Q.Has membership grown? And any progress bringing back members who left into the fold?
A. Membership is static with 2 smaller members who joined recently and 2 others who resigned. Membership drives will be a priority for the next 12 months with an aim of securing membership that MUST represent at least 75% of the OOH spend. We simply cannot claim to represent the OOH sector effectively unless we achieve this figure. Of course that means that we MUST have the two big members that left the OHMSA family. We have had discussions with both Continental Outdoor and Provantage to establish their needs and to find ways to address these. I believe that we need to build an OHMSA that these two important media owners WANT to be part of. We are not there yet.
Q.There are a couple of legal challenges facing the OOH industry, in Cape Town and Johannesburg. How involved are you in these challenges and what is your position on the by-laws impacting on your members?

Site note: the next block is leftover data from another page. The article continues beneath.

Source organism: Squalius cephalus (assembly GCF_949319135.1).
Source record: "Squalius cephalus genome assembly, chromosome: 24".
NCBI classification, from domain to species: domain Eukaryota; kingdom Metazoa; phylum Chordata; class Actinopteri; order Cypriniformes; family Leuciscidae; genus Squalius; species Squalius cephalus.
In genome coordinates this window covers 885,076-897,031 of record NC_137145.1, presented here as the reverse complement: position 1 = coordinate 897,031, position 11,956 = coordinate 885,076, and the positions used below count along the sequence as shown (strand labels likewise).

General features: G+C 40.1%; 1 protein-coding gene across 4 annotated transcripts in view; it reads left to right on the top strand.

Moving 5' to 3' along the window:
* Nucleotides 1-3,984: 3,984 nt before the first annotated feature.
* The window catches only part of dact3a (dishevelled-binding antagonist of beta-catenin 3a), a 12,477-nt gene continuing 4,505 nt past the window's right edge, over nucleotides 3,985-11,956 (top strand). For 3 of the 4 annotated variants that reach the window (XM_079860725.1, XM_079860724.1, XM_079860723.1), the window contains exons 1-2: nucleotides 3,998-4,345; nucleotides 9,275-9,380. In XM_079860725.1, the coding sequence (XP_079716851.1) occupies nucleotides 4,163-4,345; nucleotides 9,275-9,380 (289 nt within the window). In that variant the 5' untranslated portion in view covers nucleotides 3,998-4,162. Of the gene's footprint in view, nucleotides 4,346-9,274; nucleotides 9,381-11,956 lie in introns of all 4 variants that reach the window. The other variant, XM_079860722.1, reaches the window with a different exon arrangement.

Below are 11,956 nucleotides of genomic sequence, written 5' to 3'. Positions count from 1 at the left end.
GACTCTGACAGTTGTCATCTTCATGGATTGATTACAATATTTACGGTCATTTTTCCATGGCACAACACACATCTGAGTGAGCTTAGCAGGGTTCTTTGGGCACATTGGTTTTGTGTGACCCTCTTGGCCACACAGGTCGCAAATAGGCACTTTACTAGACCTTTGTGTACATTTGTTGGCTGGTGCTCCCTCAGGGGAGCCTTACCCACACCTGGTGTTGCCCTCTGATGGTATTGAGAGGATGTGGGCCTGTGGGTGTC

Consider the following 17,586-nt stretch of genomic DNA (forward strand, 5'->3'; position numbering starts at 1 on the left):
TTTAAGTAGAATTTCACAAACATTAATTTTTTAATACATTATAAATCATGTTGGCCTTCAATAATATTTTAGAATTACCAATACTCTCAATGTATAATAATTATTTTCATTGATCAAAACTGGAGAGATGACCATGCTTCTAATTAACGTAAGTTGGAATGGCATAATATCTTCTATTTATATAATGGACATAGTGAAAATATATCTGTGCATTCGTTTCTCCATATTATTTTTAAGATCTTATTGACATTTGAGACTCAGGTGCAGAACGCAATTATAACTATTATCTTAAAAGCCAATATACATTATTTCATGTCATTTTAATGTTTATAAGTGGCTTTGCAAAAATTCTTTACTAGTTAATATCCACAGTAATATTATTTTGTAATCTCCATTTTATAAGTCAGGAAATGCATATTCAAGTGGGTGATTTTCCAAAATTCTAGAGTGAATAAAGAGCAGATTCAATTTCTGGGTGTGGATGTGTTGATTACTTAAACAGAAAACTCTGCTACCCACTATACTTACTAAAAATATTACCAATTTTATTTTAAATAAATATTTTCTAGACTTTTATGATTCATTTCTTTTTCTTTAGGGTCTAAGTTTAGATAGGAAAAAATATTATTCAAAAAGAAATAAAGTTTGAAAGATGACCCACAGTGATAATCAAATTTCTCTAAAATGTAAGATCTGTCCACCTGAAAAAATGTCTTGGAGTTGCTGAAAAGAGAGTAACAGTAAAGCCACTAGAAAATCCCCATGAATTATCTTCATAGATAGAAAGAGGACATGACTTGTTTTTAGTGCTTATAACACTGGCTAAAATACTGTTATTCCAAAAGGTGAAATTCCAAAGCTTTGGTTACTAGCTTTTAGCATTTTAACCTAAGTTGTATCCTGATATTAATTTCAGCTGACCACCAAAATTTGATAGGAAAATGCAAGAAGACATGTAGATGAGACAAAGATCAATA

A. OHMSA is primarily a marketing organisation as outlined in the first question. However, we will act fiercely in support of the sector and its members when illogical by-laws prevent OOH members from their right to freedom of commercial speech.
Q. What kind of impact are digital developments having on OOH. I’m thinking of Provantage’s launch of Transit TV for example. Will companies unable to afford the outlay for the technology fall by the wayside, do you think?